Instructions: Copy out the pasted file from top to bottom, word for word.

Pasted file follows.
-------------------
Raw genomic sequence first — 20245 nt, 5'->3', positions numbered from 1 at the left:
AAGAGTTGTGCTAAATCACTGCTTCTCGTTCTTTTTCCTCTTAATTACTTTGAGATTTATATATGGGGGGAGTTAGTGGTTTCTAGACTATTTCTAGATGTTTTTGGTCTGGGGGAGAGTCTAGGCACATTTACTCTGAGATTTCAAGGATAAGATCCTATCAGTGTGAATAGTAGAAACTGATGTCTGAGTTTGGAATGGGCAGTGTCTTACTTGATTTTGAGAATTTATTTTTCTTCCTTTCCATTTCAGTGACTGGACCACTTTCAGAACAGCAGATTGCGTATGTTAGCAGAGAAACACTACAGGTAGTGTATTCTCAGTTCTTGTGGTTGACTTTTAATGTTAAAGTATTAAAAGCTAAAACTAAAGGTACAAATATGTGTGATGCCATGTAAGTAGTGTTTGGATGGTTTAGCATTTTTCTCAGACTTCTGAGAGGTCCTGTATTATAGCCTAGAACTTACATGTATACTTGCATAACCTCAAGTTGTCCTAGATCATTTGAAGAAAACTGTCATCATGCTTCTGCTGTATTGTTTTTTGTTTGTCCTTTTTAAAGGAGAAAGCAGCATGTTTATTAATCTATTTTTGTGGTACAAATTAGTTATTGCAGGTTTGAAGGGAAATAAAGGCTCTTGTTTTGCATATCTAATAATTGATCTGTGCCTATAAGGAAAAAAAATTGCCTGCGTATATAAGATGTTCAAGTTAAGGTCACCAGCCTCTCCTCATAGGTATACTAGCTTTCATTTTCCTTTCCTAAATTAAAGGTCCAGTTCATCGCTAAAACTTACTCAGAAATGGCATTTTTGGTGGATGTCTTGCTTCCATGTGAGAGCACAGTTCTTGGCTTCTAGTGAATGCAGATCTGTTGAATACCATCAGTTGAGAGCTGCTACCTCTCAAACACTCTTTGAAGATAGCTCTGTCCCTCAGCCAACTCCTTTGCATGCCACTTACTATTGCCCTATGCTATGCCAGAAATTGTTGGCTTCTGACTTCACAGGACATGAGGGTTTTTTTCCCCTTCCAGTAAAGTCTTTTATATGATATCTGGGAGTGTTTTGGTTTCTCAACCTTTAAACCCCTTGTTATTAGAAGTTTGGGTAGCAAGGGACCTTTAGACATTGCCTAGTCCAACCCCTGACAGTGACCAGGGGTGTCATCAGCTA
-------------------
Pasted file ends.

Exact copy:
Raw genomic sequence first — 20245 nt, 5'->3', positions numbered from 1 at the left:
AAGAGTTGTGCTAAATCACTGCTTCTCGTTCTTTTTCCTCTTAATTACTTTGAGATTTATATATGGGGGGAGTTAGTGGTTTCTAGACTATTTCTAGATGTTTTTGGTCTGGGGGAGAGTCTAGGCACATTTACTCTGAGATTTCAAGGATAAGATCCTATCAGTGTGAATAGTAGAAACTGATGTCTGAGTTTGGAATGGGCAGTGTCTTACTTGATTTTGAGAATTTATTTTTCTTCCTTTCCATTTCAGTGACTGGACCACTTTCAGAACAGCAGATTGCGTATGTTAGCAGAGAAACACTACAGGTAGTGTATTCTCAGTTCTTGTGGTTGACTTTTAATGTTAAAGTATTAAAAGCTAAAACTAAAGGTACAAATATGTGTGATGCCATGTAAGTAGTGTTTGGATGGTTTAGCATTTTTCTCAGACTTCTGAGAGGTCCTGTATTATAGCCTAGAACTTACATGTATACTTGCATAACCTCAAGTTGTCCTAGATCATTTGAAGAAAACTGTCATCATGCTTCTGCTGTATTGTTTTTTGTTTGTCCTTTTTAAAGGAGAAAGCAGCATGTTTATTAATCTATTTTTGTGGTACAAATTAGTTATTGCAGGTTTGAAGGGAAATAAAGGCTCTTGTTTTGCATATCTAATAATTGATCTGTGCCTATAAGGAAAAAAAATTGCCTGCGTATATAAGATGTTCAAGTTAAGGTCACCAGCCTCTCCTCATAGGTATACTAGCTTTCATTTTCCTTTCCTAAATTAAAGGTCCAGTTCATCGCTAAAACTTACTCAGAAATGGCATTTTTGGTGGATGTCTTGCTTCCATGTGAGAGCACAGTTCTTGGCTTCTAGTGAATGCAGATCTGTTGAATACCATCAGTTGAGAGCTGCTACCTCTCAAACACTCTTTGAAGATAGCTCTGTCCCTCAGCCAACTCCTTTGCATGCCACTTACTATTGCCCTATGCTATGCCAGAAATTGTTGGCTTCTGACTTCACAGGACATGAGGGTTTTTTTCCCCTTCCAGTAAAGTCTTTTATATGATATCTGGGAGTGTTTTGGTTTCTCAACCTTTAAACCCCTTGTTATTAGAAGTTTGGGTAGCAAGGGACCTTTAGACATTGCCTAGTCCAACCCCTGACAGTGACCAGGGGTGTCATCAGCTA